Chinese Internet Censorship

If you’ve ever posted something online and then worried about being thrown in jail or possibly a mental institution because you dared to state your opinion, then you probably live in China.  Today I read a very revealing and lengthy article about internet censorship in China in which the author asks the questions:

“Is China’s internet beyond redemption? Is it destined to be a tool of surveillance and repression, managed by the Chinese government and serviced by cynical Western partners?”

The Chinese government has taken the concept of “Big Brother” to new heights (or rather, lows) with their building of what is often called the Chinese Firewall, a system designed to deny its citizens access to a multitude of information, most importantly, anything that is critical of the current regime.

Western news sources such as are blocked so that the Chinese government can disseminate misinformation without having to deal with bothersome, trivial things like truth, facts, and human rights.  Not one to limit itself to attempting to control only the large institutions, China’s government also determinedly goes after individuals who dare to criticize them in any way.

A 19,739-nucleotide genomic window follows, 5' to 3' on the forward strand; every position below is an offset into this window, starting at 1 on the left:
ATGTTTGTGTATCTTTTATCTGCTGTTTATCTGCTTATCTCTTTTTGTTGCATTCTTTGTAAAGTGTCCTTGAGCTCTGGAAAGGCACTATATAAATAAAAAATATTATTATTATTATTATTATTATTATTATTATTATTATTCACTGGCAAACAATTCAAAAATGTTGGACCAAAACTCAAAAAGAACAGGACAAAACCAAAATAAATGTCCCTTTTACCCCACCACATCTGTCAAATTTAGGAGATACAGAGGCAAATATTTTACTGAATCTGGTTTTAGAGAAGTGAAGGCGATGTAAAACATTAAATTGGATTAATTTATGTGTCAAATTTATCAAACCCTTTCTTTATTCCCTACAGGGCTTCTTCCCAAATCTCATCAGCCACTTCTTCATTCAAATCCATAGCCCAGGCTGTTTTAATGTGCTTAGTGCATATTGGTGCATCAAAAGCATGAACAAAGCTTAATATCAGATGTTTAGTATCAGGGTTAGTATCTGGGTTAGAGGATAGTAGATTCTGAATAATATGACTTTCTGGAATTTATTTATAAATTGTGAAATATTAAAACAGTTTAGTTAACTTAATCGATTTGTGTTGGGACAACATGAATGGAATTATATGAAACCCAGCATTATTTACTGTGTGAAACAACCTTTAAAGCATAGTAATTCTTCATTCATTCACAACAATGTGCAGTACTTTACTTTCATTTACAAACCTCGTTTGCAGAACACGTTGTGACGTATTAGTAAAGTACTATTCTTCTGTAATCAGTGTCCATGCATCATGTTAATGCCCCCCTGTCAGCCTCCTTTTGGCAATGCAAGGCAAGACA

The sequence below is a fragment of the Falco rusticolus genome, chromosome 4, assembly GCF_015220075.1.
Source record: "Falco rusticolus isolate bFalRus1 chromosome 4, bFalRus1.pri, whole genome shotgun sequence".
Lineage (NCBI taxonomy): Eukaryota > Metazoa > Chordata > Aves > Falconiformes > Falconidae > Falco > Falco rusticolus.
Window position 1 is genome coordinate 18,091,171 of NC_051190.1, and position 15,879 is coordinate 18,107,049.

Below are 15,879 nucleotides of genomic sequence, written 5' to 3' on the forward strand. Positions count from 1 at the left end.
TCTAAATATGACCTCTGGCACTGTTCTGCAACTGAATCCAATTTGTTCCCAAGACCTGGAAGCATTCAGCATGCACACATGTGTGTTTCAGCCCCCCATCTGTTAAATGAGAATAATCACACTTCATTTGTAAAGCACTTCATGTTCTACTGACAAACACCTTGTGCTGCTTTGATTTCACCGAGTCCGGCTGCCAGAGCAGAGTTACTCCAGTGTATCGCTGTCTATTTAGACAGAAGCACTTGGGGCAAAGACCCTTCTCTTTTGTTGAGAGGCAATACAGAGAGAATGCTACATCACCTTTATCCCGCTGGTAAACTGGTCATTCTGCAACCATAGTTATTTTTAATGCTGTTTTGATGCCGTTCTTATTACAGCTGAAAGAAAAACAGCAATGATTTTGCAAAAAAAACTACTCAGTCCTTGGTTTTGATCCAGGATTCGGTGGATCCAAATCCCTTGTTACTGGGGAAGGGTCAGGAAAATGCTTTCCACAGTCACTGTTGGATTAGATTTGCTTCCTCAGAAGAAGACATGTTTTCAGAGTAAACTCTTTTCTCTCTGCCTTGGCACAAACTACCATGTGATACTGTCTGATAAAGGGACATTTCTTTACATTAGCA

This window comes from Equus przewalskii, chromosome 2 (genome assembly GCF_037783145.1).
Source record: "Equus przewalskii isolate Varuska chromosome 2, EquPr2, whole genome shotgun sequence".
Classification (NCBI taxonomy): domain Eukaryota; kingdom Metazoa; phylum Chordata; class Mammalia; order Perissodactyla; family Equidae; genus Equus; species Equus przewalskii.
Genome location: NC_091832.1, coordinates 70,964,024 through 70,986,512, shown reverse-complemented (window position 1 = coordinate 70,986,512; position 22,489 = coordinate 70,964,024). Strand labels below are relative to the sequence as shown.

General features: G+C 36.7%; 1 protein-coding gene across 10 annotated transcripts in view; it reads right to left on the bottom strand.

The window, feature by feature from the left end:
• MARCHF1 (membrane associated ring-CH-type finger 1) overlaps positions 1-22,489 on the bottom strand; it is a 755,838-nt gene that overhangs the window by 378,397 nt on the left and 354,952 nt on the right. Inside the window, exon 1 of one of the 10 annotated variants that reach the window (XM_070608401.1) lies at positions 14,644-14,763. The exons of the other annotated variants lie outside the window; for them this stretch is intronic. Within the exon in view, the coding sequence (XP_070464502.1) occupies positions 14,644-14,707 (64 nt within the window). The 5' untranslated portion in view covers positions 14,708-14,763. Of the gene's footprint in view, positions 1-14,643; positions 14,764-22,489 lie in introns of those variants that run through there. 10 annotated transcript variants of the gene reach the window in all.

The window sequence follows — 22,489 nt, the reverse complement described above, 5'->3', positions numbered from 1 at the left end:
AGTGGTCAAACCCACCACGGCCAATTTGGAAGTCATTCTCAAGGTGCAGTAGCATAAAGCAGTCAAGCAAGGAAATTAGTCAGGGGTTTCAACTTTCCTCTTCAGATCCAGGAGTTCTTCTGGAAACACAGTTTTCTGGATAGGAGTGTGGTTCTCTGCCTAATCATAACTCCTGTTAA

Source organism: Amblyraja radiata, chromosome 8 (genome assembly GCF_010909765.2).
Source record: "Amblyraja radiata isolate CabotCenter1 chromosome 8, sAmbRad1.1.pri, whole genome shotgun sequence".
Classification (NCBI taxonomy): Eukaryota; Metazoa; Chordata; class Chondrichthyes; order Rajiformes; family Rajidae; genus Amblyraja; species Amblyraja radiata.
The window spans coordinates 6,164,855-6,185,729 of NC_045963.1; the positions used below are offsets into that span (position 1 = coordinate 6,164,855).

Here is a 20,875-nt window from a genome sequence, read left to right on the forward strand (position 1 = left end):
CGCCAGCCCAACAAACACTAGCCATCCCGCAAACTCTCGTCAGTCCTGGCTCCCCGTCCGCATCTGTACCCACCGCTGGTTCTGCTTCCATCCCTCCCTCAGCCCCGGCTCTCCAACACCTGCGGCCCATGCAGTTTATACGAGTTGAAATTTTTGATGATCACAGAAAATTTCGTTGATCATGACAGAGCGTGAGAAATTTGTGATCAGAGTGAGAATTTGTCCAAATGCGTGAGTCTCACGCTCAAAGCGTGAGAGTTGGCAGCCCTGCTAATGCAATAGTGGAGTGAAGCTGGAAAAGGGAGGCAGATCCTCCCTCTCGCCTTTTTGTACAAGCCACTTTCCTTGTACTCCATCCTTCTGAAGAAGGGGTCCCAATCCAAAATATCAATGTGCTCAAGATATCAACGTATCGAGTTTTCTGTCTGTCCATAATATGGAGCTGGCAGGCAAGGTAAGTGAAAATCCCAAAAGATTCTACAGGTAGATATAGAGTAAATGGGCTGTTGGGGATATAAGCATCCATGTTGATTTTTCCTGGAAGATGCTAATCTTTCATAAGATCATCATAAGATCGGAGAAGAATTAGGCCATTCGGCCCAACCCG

Like Li Hua, a high school teacher in a remote provence of China.  In response to the buyout of the public school where he worked, which he believed was ordered by local officials, he wrote a folk song in his local dialect which made fun of Chinese officials.  The song was posted on the internet.  Bad move if you’re a Chinese guy who wants to stay out of jail.  Li was incarcerated 5 days later.  The Washington Post reports: